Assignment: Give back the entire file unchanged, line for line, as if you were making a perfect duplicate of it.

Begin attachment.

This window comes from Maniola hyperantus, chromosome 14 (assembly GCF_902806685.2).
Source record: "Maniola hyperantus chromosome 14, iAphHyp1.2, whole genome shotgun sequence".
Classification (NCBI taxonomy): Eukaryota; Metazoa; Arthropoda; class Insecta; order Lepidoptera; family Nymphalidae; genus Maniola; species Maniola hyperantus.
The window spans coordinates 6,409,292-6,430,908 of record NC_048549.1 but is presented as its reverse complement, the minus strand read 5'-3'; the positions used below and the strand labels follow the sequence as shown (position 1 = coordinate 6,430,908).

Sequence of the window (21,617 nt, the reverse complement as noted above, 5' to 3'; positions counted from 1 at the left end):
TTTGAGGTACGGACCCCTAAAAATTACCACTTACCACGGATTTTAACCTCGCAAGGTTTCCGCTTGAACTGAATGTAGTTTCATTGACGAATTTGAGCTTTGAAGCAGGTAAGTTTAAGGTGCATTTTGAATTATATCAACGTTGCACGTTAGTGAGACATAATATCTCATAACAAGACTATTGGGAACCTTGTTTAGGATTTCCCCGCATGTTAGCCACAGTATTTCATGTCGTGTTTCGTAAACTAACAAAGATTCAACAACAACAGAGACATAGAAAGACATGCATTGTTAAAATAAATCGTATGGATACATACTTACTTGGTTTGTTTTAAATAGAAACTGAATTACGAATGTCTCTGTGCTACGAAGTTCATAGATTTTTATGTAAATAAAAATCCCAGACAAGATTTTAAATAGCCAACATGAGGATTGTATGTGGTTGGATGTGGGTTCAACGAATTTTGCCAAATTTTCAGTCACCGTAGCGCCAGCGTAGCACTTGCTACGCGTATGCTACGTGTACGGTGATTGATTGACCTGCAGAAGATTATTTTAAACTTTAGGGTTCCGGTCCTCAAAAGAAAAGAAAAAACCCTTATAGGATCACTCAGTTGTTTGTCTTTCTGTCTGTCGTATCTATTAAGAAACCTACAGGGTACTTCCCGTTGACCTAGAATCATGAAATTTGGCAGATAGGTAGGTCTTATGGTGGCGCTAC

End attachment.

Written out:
This window comes from Maniola hyperantus, chromosome 14 (assembly GCF_902806685.2).
Source record: "Maniola hyperantus chromosome 14, iAphHyp1.2, whole genome shotgun sequence".
Classification (NCBI taxonomy): Eukaryota; Metazoa; Arthropoda; class Insecta; order Lepidoptera; family Nymphalidae; genus Maniola; species Maniola hyperantus.
The window spans coordinates 6,409,292-6,430,908 of record NC_048549.1 but is presented as its reverse complement, the minus strand read 5'-3'; the positions used below and the strand labels follow the sequence as shown (position 1 = coordinate 6,430,908).

Sequence of the window (21,617 nt, the reverse complement as noted above, 5' to 3'; positions counted from 1 at the left end):
TTTGAGGTACGGACCCCTAAAAATTACCACTTACCACGGATTTTAACCTCGCAAGGTTTCCGCTTGAACTGAATGTAGTTTCATTGACGAATTTGAGCTTTGAAGCAGGTAAGTTTAAGGTGCATTTTGAATTATATCAACGTTGCACGTTAGTGAGACATAATATCTCATAACAAGACTATTGGGAACCTTGTTTAGGATTTCCCCGCATGTTAGCCACAGTATTTCATGTCGTGTTTCGTAAACTAACAAAGATTCAACAACAACAGAGACATAGAAAGACATGCATTGTTAAAATAAATCGTATGGATACATACTTACTTGGTTTGTTTTAAATAGAAACTGAATTACGAATGTCTCTGTGCTACGAAGTTCATAGATTTTTATGTAAATAAAAATCCCAGACAAGATTTTAAATAGCCAACATGAGGATTGTATGTGGTTGGATGTGGGTTCAACGAATTTTGCCAAATTTTCAGTCACCGTAGCGCCAGCGTAGCACTTGCTACGCGTATGCTACGTGTACGGTGATTGATTGACCTGCAGAAGATTATTTTAAACTTTAGGGTTCCGGTCCTCAAAAGAAAAGAAAAAACCCTTATAGGATCACTCAGTTGTTTGTCTTTCTGTCTGTCGTATCTATTAAGAAACCTACAGGGTACTTCCCGTTGACCTAGAATCATGAAATTTGGCAGATAGGTAGGTCTTATGGTGGCGCTAC